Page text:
The Best Ways To Clean Marble Countertops and Remove Stains

Waterfall Lane Kitchen Redesign Tuscaloosa Alabama

Marble countertops are a luxurious addition to any kitchen or bath. So how do you maintain and clean them?

When it comes to natural stone, nothing is quite as luxurious and rich as marble. With its beautiful veining, marble gives the impression of movement and can add elegance to any countertop, floor or surface in your home. The one concern with marble comes with cleaning and maintaining this popular porous surface. Marble is famously susceptible to staining and etching, especially when used as a countertop material in the kitchen.

The good news is, caring for marble may be easier than you've heard. Here are a few tips for keeping your marble countertops clean, maintained and looking beautiful almost forever!

View a traditional marble kitchen in the Waterfall neighborhood in Tuscaloosa.

Clean Marble As You Go, and Keep It Clean!

The fact is, if properly sealed when installed and maintained by resealing every year or so, stains are a relatively small problem. The real problem with marble comes from a process called etching. Because marble is composed of calcium carbonate it is very susceptible to acidic substances like lemon juice, tomato sauce, alcohol or vinegar. The acid in these substances reacts with the calcium carbonate in the stone to create permanent markings that look like dull, slightly darker spots or rings on the marble. These marks are very subtle and in some light, may not be easily visible, but certain lighting will reveal these dulled areas.

Anytime an acidic substance splashes, drips or is spilled and comes in contact with the surface it must be wiped up immediately. While avoiding spills is of course the best method of keeping your countertops clean, experts suggest that the best treatment is to wipe up the spill and clean the area with only mild soap and water. Using a non-abrasive sponge or cloth is best, but it will not work on etching or stains that have had time to permeate the surface.

The two most popular finishes for marble countertops are polished and honed. A polished surface is glossy, brings out the beauty of the stone and better reflects its color and markings. While a honed finish is more satiny, smoother and offers much less reflection of light. Polished marble is susceptible to etching because of the surface finish. Honed marble on the other hand is already etched. If you drip some lemon on a honed marble surface, you won't notice any difference because it's already etched.

While polished marble is susceptible to etching, and is more difficult to stain if properly sealed, honed marble is exactly the opposite. With honed marble the danger comes more from staining because it is more porous. So the bottom line...clean as you go, wipe up all spills immediately and clean the area thoroughly with mild soap and water and you should be just fine.

Accidents Happen: Stain Removal Tips For Marble Countertops

While the best way to avoid staining and etching is to be diligent with picking up and cleaning spills before the have time to stain, sometimes accidents happen. To reduce the effects of staining and etching, spraying your countertops monthly with a spray sealant can slow down the process. If you leave a spill on your countertop overnight, it will stain, but applying a sealant and cleaning up quickly can prevent most problems.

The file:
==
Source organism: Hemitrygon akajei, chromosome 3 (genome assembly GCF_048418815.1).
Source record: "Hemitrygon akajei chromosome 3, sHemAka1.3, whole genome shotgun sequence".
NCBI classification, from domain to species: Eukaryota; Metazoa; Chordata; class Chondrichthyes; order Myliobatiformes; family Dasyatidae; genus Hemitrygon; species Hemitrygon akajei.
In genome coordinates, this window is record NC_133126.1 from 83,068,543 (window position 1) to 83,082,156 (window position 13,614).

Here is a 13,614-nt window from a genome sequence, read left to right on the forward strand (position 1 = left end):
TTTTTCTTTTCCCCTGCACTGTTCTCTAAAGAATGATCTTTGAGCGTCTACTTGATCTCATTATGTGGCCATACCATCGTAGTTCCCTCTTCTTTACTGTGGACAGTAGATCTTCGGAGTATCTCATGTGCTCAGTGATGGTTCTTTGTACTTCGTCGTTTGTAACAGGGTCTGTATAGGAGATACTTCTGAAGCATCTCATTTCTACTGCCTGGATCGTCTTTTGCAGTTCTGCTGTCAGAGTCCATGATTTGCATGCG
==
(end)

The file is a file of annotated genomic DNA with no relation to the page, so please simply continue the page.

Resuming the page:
That being said, sometimes you may miss a spot and then you will need to first remove the stain and then deal with any etching (if your countertops have a polished finish). Different types of stains have different solutions, so the first step is to identify the culprit. The Marble Institute offers the following solutions for these common problems.

Oil-based stains – These include grease, cooking oil and cosmetics. Clean gently using a soft liquid cleanser, household detergent, ammonia or mineral spirits.

Organic stains – Including coffee, tea, fruit, food or wine, clean with a mixture of 12 percent hydrogen peroxide and a few drops of ammonia.

Rust stains – Caused by metals, like cast iron pans, nails or screws. These stains are a bit more difficult to deal with and must be cleaned with a poultice. These are available at most stone supply stores and consist of a power that when mixed with water can be spread on the stain, allowed to sit and work, then removed when dry. Clean the spot with soap and mild detergent after removal.

Water spots and rings – Buff the area with dry #0000 steel wool.

Some substances like milk, fruit juice and alcohol can sometimes cause both staining and etching. First identify and remove the stain. Then wet the surface with water and sprinkle on marble polishing powder. Rub the powder into the stone with a damp cloth or a buffing pad and a low-speed drill or polisher and continue buffing until the surface shines.

Marble countertops are beautiful and add luxury to your kitchen or bath. With minimal care and careful cleaning they can last a lifetime. Take care when cleaning, use only mild soapy water, or the proper professionally approved cleaning materials and you can enjoy a lifetime of luxury and elegance in your kitchen!

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